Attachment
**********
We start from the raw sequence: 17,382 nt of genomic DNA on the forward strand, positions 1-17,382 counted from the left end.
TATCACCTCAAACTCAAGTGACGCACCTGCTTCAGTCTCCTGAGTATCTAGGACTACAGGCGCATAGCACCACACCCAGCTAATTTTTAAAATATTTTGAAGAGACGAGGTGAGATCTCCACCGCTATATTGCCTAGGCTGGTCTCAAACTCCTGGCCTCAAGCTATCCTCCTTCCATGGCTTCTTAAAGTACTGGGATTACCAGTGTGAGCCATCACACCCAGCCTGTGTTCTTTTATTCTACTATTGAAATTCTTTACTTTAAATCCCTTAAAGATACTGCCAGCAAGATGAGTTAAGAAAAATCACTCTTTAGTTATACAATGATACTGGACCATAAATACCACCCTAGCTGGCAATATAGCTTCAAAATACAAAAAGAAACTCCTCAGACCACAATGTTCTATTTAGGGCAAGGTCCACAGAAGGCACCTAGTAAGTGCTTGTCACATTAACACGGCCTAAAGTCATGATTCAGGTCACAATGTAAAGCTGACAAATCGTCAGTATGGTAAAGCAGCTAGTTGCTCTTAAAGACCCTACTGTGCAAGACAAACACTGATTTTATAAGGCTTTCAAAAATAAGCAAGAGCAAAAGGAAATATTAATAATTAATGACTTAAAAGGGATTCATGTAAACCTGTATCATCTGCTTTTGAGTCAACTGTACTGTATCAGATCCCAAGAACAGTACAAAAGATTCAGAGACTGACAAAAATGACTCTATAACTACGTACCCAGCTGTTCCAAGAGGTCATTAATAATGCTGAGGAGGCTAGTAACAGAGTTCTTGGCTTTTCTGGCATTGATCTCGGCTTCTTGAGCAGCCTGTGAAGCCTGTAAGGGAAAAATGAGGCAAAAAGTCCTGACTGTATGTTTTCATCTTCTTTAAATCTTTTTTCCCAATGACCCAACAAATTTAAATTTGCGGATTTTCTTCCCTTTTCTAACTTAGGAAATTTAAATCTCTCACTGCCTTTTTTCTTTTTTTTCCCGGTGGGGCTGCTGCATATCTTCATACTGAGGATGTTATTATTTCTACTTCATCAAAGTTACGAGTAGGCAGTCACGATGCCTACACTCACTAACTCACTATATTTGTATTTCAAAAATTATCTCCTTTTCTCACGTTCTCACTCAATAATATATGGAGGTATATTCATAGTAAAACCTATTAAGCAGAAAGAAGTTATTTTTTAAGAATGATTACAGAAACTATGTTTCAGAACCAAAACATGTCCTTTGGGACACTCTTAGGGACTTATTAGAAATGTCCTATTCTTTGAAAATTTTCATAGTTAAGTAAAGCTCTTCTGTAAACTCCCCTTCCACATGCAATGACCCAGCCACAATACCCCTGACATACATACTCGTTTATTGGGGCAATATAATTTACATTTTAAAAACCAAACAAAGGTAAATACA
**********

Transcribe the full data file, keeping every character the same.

We start from the raw sequence: 17,382 nt of genomic DNA on the forward strand, positions 1-17,382 counted from the left end.
TATCACCTCAAACTCAAGTGACGCACCTGCTTCAGTCTCCTGAGTATCTAGGACTACAGGCGCATAGCACCACACCCAGCTAATTTTTAAAATATTTTGAAGAGACGAGGTGAGATCTCCACCGCTATATTGCCTAGGCTGGTCTCAAACTCCTGGCCTCAAGCTATCCTCCTTCCATGGCTTCTTAAAGTACTGGGATTACCAGTGTGAGCCATCACACCCAGCCTGTGTTCTTTTATTCTACTATTGAAATTCTTTACTTTAAATCCCTTAAAGATACTGCCAGCAAGATGAGTTAAGAAAAATCACTCTTTAGTTATACAATGATACTGGACCATAAATACCACCCTAGCTGGCAATATAGCTTCAAAATACAAAAAGAAACTCCTCAGACCACAATGTTCTATTTAGGGCAAGGTCCACAGAAGGCACCTAGTAAGTGCTTGTCACATTAACACGGCCTAAAGTCATGATTCAGGTCACAATGTAAAGCTGACAAATCGTCAGTATGGTAAAGCAGCTAGTTGCTCTTAAAGACCCTACTGTGCAAGACAAACACTGATTTTATAAGGCTTTCAAAAATAAGCAAGAGCAAAAGGAAATATTAATAATTAATGACTTAAAAGGGATTCATGTAAACCTGTATCATCTGCTTTTGAGTCAACTGTACTGTATCAGATCCCAAGAACAGTACAAAAGATTCAGAGACTGACAAAAATGACTCTATAACTACGTACCCAGCTGTTCCAAGAGGTCATTAATAATGCTGAGGAGGCTAGTAACAGAGTTCTTGGCTTTTCTGGCATTGATCTCGGCTTCTTGAGCAGCCTGTGAAGCCTGTAAGGGAAAAATGAGGCAAAAAGTCCTGACTGTATGTTTTCATCTTCTTTAAATCTTTTTTCCCAATGACCCAACAAATTTAAATTTGCGGATTTTCTTCCCTTTTCTAACTTAGGAAATTTAAATCTCTCACTGCCTTTTTTCTTTTTTTTCCCGGTGGGGCTGCTGCATATCTTCATACTGAGGATGTTATTATTTCTACTTCATCAAAGTTACGAGTAGGCAGTCACGATGCCTACACTCACTAACTCACTATATTTGTATTTCAAAAATTATCTCCTTTTCTCACGTTCTCACTCAATAATATATGGAGGTATATTCATAGTAAAACCTATTAAGCAGAAAGAAGTTATTTTTTAAGAATGATTACAGAAACTATGTTTCAGAACCAAAACATGTCCTTTGGGACACTCTTAGGGACTTATTAGAAATGTCCTATTCTTTGAAAATTTTCATAGTTAAGTAAAGCTCTTCTGTAAACTCCCCTTCCACATGCAATGACCCAGCCACAATACCCCTGACATACATACTCGTTTATTGGGGCAATATAATTTACATTTTAAAAACCAAACAAAGGTAAATACA